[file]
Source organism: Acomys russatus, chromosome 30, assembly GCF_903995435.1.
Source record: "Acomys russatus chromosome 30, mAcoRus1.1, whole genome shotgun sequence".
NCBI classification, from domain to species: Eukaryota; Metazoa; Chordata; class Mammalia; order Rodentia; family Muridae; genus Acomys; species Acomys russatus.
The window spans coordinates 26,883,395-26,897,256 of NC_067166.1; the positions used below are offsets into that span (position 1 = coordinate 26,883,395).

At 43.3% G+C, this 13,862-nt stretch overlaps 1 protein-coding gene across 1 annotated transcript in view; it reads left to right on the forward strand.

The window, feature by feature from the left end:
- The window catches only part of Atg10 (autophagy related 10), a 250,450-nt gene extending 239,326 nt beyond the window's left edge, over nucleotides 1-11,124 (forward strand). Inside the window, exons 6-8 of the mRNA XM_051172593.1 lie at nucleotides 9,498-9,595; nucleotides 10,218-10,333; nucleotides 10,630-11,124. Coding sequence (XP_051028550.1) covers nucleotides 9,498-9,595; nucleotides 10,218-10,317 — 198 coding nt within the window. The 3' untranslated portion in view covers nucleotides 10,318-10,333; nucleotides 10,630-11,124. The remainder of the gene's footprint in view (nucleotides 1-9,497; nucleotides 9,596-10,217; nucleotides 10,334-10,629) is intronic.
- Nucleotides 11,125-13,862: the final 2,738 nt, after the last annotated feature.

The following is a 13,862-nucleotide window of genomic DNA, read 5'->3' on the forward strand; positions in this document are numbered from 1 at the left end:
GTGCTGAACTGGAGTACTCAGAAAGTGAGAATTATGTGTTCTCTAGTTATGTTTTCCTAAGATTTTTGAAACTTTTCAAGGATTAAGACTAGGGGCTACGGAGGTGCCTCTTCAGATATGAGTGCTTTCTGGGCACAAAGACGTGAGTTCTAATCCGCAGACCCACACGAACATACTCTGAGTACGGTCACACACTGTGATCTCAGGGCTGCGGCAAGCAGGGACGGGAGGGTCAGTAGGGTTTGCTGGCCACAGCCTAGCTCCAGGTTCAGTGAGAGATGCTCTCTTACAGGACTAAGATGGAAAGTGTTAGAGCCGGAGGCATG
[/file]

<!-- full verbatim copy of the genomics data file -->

Source organism: Acomys russatus, chromosome 30, assembly GCF_903995435.1.
Source record: "Acomys russatus chromosome 30, mAcoRus1.1, whole genome shotgun sequence".
NCBI classification, from domain to species: Eukaryota; Metazoa; Chordata; class Mammalia; order Rodentia; family Muridae; genus Acomys; species Acomys russatus.
The window spans coordinates 26,883,395-26,897,256 of NC_067166.1; the positions used below are offsets into that span (position 1 = coordinate 26,883,395).

At 43.3% G+C, this 13,862-nt stretch overlaps 1 protein-coding gene across 1 annotated transcript in view; it reads left to right on the forward strand.

The window, feature by feature from the left end:
- The window catches only part of Atg10 (autophagy related 10), a 250,450-nt gene extending 239,326 nt beyond the window's left edge, over nucleotides 1-11,124 (forward strand). Inside the window, exons 6-8 of the mRNA XM_051172593.1 lie at nucleotides 9,498-9,595; nucleotides 10,218-10,333; nucleotides 10,630-11,124. Coding sequence (XP_051028550.1) covers nucleotides 9,498-9,595; nucleotides 10,218-10,317 — 198 coding nt within the window. The 3' untranslated portion in view covers nucleotides 10,318-10,333; nucleotides 10,630-11,124. The remainder of the gene's footprint in view (nucleotides 1-9,497; nucleotides 9,596-10,217; nucleotides 10,334-10,629) is intronic.
- Nucleotides 11,125-13,862: the final 2,738 nt, after the last annotated feature.

The following is a 13,862-nucleotide window of genomic DNA, read 5'->3' on the forward strand; positions in this document are numbered from 1 at the left end:
GTGCTGAACTGGAGTACTCAGAAAGTGAGAATTATGTGTTCTCTAGTTATGTTTTCCTAAGATTTTTGAAACTTTTCAAGGATTAAGACTAGGGGCTACGGAGGTGCCTCTTCAGATATGAGTGCTTTCTGGGCACAAAGACGTGAGTTCTAATCCGCAGACCCACACGAACATACTCTGAGTACGGTCACACACTGTGATCTCAGGGCTGCGGCAAGCAGGGACGGGAGGGTCAGTAGGGTTTGCTGGCCACAGCCTAGCTCCAGGTTCAGTGAGAGATGCTCTCTTACAGGACTAAGATGGAAAGTGTTAGAGCCGGAGGCATG